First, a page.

Barron v. Colvin (CONSENT)
MEMORANDUM OPINION: The court has carefully and independently reviewed the record and concludes that, for the reasons given above, the decision of the Commissioner is AFFIRMED. A separate judgment will issue. Signed by Honorable Judge Wallace Capel, Jr on 8/17/2015. (kh, )
IN THE UNITED STATES DISTRICT COURT
FOR THE MIDDLE DISTRICT OF ALABAMA
ASHLEY RENEE BARRON,
CAROLYN W. COLVIN,
Acting Commissioner of Social Security,
CIVIL ACTION NO.: 2:14-cv-922-WC
Ashley Renee Barron (“Plaintiff”) filed an application for disability insurance
benefits under Title II of the Social Security Act (“the Act”), 42 U.S.C. §§ 401, et seq, on
May 24, 2012. Her application was denied at the initial administrative level. Plaintiff
then requested and received a hearing before an Administrative Law Judge (“ALJ”).
Following the hearing, the ALJ issued a decision finding Plaintiff not disabled from the
alleged onset date of July 1, 2011, through the date of the decision. Plaintiff appealed to
the Appeals Council, which rejected her request for review of the ALJ’s decision. The
ALJ’s decision consequently became the final decision of the Commissioner of Social
Security (“Commissioner”).1 See Chester v. Bowen, 792 F.2d 129, 131 (11th Cir. 1986).
Pursuant to the Social Security Independence and Program Improvements Act of 1994, Pub. L. No.
103-296, 108 Stat. 1464, the functions of the Secretary of Health and Human Services with respect to
Social Security matters were transferred to the Commissioner of Social Security.
The case is now before the court for review under 42 U.S.C. § 405(g). Pursuant to 28
U.S.C. § 636(c), both parties have consented to the conduct of all proceedings and entry
of a final judgment by the undersigned United States Magistrate Judge. Pl.’s Consent to
Jurisdiction (Doc. 9); Def.’s Consent to Jurisdiction (Doc. 10). Based on the court’s
review of the record and the briefs of the parties, the court AFFIRMS the decision of the
STANDARD OF REVIEW
Under 42 U.S.C. § 423(d)(1)(A), a person is entitled to benefits when the person is
engage in any substantial gainful activity by reason of any medically
determinable physical or mental impairment which can be expected to
result in death or which has lasted or can be expected to last for a
continuous period of not less than 12 months.
42 U.S.C. § 423(d)(1)(A).2
To make this determination, the Commissioner employs a five-step, sequential
evaluation process. See 20 C.F.R. §§ 404.1520, 416.920 (2011).
(1) Is the person presently unemployed?
(2) Is the person’s impairment severe?
(3) Does the person’s impairment meet or equal one of the specific
impairments set forth in 20 C.F.R. Pt. 404, Subpt. P, App. 1 [the Listing of
(4) Is the person unable to perform his or her former occupation?
(5) Is the person unable to perform any other work within the economy?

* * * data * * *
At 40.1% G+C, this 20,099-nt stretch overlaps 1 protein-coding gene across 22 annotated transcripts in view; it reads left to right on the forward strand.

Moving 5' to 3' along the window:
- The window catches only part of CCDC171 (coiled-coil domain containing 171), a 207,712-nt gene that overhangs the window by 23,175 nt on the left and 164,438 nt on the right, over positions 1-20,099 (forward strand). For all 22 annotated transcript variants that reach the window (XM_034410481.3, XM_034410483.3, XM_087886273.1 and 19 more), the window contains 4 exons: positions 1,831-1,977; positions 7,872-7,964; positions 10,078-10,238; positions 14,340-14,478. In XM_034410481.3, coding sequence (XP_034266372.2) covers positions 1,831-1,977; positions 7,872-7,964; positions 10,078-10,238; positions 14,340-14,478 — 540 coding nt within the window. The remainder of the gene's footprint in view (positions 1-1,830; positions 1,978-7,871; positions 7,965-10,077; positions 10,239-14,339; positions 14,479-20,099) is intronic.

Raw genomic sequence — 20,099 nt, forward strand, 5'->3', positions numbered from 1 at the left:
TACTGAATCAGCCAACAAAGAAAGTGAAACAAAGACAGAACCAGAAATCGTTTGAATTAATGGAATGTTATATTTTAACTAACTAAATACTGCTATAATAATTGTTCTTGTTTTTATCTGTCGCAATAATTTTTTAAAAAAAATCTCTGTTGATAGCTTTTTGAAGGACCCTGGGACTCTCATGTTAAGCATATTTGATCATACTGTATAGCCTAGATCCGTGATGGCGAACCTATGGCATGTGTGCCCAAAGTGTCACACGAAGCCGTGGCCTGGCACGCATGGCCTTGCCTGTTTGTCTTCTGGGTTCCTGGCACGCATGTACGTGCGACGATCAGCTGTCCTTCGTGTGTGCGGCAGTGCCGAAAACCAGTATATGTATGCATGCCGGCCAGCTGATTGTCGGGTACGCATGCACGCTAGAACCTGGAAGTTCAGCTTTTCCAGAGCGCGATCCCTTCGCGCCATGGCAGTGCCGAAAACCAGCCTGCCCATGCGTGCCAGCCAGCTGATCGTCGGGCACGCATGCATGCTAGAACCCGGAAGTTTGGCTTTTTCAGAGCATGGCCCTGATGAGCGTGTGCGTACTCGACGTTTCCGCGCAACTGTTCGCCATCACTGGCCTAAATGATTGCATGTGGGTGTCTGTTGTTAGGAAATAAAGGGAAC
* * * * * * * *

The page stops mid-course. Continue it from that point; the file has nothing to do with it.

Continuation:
An affirmative answer to any of the above questions leads either to the next
question, or, on steps three and five, to a finding of disability. A negative
A “physical or mental impairment” is one resulting from anatomical, physiological, or psychological
abnormalities that are demonstrable by medically acceptable clinical and laboratory diagnostic
answer to any question, other than step three, leads to a determination of
McDaniel v. Bowen, 800 F.2d 1026, 1030 (11th Cir. 1986).3
The burden of proof rests on a claimant through Step 4. See Phillips v. Barnhart,
357 F.3d 1232, 1237-39 (11th Cir. 2004). A claimant establishes a prima facie case of
qualifying disability once they have carried the burden of proof from Step 1 through Step
4. At Step 5, the burden shifts to the Commissioner, who must then show there are a
significant number of jobs in the national economy the claimant can perform. Id.
To perform the fourth and fifth steps, the ALJ must determine the claimant’s
Residual Functional Capacity (“RFC”). Id. at 1238-39. The RFC is what the claimant is
still able to do despite the claimant’s impairments and is based on all relevant medical
and other evidence. Id. It may contain both exertional and nonexertional limitations. Id.
at 1242-43. At the fifth step, the ALJ considers the claimant’s RFC, age, education, and
work experience to determine if there are jobs available in the national economy the
claimant can perform. Id. at 1239. To do this, the ALJ can either use the Medical
Vocational Guidelines4 (“grids”) or call a vocational expert (“VE”). Id. at 1239-40.
The grids allow the ALJ to consider factors such as age, confinement to sedentary
or light work, inability to speak English, educational deficiencies, and lack of job
experience. Each factor can independently limit the number of jobs realistically available
to an individual. Phillips, 357 F.3d at 1240. Combinations of these factors yield a
McDaniel is a supplemental security income case (SSI). The same sequence applies to disability
insurance benefits. Cases arising under Title II are appropriately cited as authority in Title XVI cases.
See, e.g., Ware v. Schweiker, 651 F.2d 408 (5th Cir. 1981).
See 20 C.F.R. pt. 404 subpt. P, app. 2.
statutorily-required finding of “Disabled” or “Not Disabled.” Id.
The court’s review of the Commissioner’s decision is a limited one. This court
must find the Commissioner’s decision conclusive if it is supported by substantial
evidence. 42 U.S.C. § 405(g); Graham v. Apfel, 129 F.3d 1420, 1422 (11th Cir. 1997).
“Substantial evidence is more than a scintilla, but less than a preponderance. It is such
relevant evidence as a reasonable person would accept as adequate to support a
conclusion.” Richardson v. Perales, 402 U.S. 389, 401 (1971); see also Crawford v.
Comm’r of Soc. Sec., 363 F.3d 1155, 1158 (11th Cir. 2004) (“Even if the evidence
preponderates against the Commissioner’s findings, [a reviewing court] must affirm if the
decision reached is supported by substantial evidence.”). A reviewing court may not look
only to those parts of the record which support the decision of the ALJ, but instead must